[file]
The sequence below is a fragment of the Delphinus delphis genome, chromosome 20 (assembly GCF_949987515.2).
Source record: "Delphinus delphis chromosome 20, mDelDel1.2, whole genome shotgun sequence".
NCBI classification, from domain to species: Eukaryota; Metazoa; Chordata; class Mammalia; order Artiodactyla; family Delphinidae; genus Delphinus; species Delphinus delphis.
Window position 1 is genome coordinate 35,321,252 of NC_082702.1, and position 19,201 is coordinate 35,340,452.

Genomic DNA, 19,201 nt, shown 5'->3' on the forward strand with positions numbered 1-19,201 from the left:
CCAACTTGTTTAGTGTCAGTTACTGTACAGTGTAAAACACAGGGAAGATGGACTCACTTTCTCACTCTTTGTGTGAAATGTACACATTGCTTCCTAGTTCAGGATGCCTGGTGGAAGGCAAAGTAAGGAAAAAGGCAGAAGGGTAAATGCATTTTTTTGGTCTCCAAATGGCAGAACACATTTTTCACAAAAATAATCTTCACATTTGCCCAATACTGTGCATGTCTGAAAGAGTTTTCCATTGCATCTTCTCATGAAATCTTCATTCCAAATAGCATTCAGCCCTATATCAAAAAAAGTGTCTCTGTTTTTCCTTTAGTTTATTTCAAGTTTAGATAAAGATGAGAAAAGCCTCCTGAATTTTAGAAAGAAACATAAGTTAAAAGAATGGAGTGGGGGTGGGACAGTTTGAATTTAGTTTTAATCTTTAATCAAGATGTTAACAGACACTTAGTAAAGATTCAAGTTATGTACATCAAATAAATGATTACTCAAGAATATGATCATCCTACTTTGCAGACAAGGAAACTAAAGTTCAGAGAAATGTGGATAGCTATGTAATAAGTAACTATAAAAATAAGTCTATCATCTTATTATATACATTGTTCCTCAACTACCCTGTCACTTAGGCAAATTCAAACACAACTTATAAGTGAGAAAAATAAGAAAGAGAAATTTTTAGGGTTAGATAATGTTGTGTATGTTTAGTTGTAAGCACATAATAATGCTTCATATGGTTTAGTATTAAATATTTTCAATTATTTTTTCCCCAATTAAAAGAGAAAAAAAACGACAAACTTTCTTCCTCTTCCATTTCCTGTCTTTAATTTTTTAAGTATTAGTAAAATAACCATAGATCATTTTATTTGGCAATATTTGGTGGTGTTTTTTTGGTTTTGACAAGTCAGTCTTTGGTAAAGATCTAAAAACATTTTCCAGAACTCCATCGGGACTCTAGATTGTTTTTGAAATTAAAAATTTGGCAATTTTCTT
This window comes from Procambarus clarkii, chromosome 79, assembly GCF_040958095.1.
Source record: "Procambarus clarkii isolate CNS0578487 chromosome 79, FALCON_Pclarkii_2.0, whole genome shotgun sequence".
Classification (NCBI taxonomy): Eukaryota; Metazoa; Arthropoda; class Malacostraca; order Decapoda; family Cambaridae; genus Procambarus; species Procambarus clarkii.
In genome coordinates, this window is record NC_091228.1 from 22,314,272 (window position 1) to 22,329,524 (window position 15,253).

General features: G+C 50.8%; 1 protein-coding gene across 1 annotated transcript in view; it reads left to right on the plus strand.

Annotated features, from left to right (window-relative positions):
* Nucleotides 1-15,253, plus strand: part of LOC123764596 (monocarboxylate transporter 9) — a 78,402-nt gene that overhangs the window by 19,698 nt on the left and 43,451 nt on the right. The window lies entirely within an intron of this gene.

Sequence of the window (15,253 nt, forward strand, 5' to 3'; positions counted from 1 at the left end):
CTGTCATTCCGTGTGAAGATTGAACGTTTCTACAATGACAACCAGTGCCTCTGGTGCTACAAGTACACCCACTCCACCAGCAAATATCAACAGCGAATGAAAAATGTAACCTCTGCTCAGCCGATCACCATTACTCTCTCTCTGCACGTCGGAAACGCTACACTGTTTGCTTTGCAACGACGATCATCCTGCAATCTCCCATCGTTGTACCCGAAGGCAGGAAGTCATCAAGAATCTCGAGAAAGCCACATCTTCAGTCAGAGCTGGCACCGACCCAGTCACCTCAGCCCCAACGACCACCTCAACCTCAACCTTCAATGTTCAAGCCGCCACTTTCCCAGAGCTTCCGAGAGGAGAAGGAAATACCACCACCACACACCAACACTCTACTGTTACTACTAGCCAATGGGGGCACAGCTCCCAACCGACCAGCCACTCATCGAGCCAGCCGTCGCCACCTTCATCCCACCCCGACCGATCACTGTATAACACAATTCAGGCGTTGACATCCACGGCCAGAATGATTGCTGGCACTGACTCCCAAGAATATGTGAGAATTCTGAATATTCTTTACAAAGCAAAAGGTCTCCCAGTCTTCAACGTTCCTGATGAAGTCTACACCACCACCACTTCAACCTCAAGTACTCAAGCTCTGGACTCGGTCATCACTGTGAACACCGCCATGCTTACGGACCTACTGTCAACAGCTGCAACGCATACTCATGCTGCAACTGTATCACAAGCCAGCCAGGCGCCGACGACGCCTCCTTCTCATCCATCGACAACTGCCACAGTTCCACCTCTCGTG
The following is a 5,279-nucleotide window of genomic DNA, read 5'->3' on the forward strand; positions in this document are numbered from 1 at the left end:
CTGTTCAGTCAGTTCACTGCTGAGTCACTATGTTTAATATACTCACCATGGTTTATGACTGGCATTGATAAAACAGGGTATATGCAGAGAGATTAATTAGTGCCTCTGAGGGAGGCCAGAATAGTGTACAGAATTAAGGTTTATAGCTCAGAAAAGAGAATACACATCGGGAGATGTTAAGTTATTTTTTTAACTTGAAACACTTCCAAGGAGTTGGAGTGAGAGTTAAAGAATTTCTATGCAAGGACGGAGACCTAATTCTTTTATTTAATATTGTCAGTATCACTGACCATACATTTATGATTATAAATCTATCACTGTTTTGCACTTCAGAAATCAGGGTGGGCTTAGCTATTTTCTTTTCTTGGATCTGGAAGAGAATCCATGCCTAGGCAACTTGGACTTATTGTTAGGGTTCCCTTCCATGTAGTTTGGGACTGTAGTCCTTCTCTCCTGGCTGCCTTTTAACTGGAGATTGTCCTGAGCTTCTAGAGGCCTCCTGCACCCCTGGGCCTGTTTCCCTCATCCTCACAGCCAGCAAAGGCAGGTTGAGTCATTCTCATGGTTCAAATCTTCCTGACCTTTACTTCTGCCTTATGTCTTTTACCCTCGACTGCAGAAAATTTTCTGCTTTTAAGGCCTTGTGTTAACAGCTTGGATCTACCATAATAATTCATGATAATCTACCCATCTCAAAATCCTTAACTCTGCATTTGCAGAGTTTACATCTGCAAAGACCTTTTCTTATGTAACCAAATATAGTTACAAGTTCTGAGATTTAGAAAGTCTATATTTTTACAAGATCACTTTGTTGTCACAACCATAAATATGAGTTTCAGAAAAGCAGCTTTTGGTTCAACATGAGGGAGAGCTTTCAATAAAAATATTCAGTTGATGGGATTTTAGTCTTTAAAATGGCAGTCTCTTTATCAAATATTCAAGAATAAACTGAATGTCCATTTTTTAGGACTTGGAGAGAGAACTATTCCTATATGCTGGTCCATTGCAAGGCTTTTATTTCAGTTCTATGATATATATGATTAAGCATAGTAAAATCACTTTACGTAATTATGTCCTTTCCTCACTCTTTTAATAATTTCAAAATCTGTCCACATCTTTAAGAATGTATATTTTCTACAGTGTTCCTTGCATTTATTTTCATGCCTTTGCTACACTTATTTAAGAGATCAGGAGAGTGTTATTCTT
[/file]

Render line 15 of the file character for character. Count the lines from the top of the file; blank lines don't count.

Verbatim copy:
CTGTCATTCCGTGTGAAGATTGAACGTTTCTACAATGACAACCAGTGCCTCTGGTGCTACAAGTACACCCACTCCACCAGCAAATATCAACAGCGAATGAAAAATGTAACCTCTGCTCAGCCGATCACCATTACTCTCTCTCTGCACGTCGGAAACGCTACACTGTTTGCTTTGCAACGACGATCATCCTGCAATCTCCCATCGTTGTACCCGAAGGCAGGAAGTCATCAAGAATCTCGAGAAAGCCACATCTTCAGTCAGAGCTGGCACCGACCCAGTCACCTCAGCCCCAACGACCACCTCAACCTCAACCTTCAATGTTCAAGCCGCCACTTTCCCAGAGCTTCCGAGAGGAGAAGGAAATACCACCACCACACACCAACACTCTACTGTTACTACTAGCCAATGGGGGCACAGCTCCCAACCGACCAGCCACTCATCGAGCCAGCCGTCGCCACCTTCATCCCACCCCGACCGATCACTGTATAACACAATTCAGGCGTTGACATCCACGGCCAGAATGATTGCTGGCACTGACTCCCAAGAATATGTGAGAATTCTGAATATTCTTTACAAAGCAAAAGGTCTCCCAGTCTTCAACGTTCCTGATGAAGTCTACACCACCACCACTTCAACCTCAAGTACTCAAGCTCTGGACTCGGTCATCACTGTGAACACCGCCATGCTTACGGACCTACTGTCAACAGCTGCAACGCATACTCATGCTGCAACTGTATCACAAGCCAGCCAGGCGCCGACGACGCCTCCTTCTCATCCATCGACAACTGCCACAGTTCCACCTCTCGTG